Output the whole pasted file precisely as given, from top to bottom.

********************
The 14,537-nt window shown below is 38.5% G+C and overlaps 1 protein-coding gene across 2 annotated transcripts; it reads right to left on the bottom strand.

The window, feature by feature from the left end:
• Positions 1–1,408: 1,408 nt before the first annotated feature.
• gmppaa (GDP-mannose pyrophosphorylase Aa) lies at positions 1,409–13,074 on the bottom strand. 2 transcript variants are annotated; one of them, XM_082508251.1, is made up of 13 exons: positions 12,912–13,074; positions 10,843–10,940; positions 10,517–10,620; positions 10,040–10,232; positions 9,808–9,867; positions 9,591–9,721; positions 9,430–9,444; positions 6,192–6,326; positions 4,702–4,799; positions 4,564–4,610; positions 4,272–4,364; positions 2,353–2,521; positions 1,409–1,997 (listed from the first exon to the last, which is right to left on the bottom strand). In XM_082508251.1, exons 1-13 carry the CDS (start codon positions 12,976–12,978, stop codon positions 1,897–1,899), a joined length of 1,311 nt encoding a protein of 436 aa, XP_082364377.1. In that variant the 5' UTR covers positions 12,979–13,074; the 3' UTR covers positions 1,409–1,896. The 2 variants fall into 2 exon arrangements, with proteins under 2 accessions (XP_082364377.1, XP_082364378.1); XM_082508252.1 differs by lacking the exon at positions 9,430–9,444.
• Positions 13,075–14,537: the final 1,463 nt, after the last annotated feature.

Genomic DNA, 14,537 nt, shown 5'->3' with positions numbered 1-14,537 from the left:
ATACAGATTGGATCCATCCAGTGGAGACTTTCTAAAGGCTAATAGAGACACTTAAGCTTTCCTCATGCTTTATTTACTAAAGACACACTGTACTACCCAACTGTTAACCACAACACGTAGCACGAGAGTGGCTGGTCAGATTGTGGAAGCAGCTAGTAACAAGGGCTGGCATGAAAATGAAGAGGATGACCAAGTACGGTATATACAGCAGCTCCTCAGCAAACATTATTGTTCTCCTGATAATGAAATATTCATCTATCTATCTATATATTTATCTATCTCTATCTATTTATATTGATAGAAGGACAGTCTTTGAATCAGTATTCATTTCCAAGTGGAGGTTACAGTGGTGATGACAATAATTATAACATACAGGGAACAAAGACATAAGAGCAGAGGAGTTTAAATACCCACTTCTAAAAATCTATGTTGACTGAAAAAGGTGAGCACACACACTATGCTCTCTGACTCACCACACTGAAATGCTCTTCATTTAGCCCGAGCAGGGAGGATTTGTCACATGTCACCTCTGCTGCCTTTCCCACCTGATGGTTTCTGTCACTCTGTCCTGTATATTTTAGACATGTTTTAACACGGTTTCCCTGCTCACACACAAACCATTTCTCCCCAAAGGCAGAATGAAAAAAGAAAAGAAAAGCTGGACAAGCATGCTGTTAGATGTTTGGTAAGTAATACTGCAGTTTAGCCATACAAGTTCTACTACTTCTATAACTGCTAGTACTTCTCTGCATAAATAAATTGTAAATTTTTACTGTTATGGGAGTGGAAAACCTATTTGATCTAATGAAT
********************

The 14,537-nt window shown below is 38.5% G+C and overlaps 1 protein-coding gene across 2 annotated transcripts; it reads right to left on the bottom strand.

The window, feature by feature from the left end:
• Positions 1–1,408: 1,408 nt before the first annotated feature.
• gmppaa (GDP-mannose pyrophosphorylase Aa) lies at positions 1,409–13,074 on the bottom strand. 2 transcript variants are annotated; one of them, XM_082508251.1, is made up of 13 exons: positions 12,912–13,074; positions 10,843–10,940; positions 10,517–10,620; positions 10,040–10,232; positions 9,808–9,867; positions 9,591–9,721; positions 9,430–9,444; positions 6,192–6,326; positions 4,702–4,799; positions 4,564–4,610; positions 4,272–4,364; positions 2,353–2,521; positions 1,409–1,997 (listed from the first exon to the last, which is right to left on the bottom strand). In XM_082508251.1, exons 1-13 carry the CDS (start codon positions 12,976–12,978, stop codon positions 1,897–1,899), a joined length of 1,311 nt encoding a protein of 436 aa, XP_082364377.1. In that variant the 5' UTR covers positions 12,979–13,074; the 3' UTR covers positions 1,409–1,896. The 2 variants fall into 2 exon arrangements, with proteins under 2 accessions (XP_082364377.1, XP_082364378.1); XM_082508252.1 differs by lacking the exon at positions 9,430–9,444.
• Positions 13,075–14,537: the final 1,463 nt, after the last annotated feature.

Genomic DNA, 14,537 nt, shown 5'->3' with positions numbered 1-14,537 from the left:
ATACAGATTGGATCCATCCAGTGGAGACTTTCTAAAGGCTAATAGAGACACTTAAGCTTTCCTCATGCTTTATTTACTAAAGACACACTGTACTACCCAACTGTTAACCACAACACGTAGCACGAGAGTGGCTGGTCAGATTGTGGAAGCAGCTAGTAACAAGGGCTGGCATGAAAATGAAGAGGATGACCAAGTACGGTATATACAGCAGCTCCTCAGCAAACATTATTGTTCTCCTGATAATGAAATATTCATCTATCTATCTATATATTTATCTATCTCTATCTATTTATATTGATAGAAGGACAGTCTTTGAATCAGTATTCATTTCCAAGTGGAGGTTACAGTGGTGATGACAATAATTATAACATACAGGGAACAAAGACATAAGAGCAGAGGAGTTTAAATACCCACTTCTAAAAATCTATGTTGACTGAAAAAGGTGAGCACACACACTATGCTCTCTGACTCACCACACTGAAATGCTCTTCATTTAGCCCGAGCAGGGAGGATTTGTCACATGTCACCTCTGCTGCCTTTCCCACCTGATGGTTTCTGTCACTCTGTCCTGTATATTTTAGACATGTTTTAACACGGTTTCCCTGCTCACACACAAACCATTTCTCCCCAAAGGCAGAATGAAAAAAGAAAAGAAAAGCTGGACAAGCATGCTGTTAGATGTTTGGTAAGTAATACTGCAGTTTAGCCATACAAGTTCTACTACTTCTATAACTGCTAGTACTTCTCTGCATAAATAAATTGTAAATTTTTACTGTTATGGGAGTGGAAAACCTATTTGATCTAATGAAT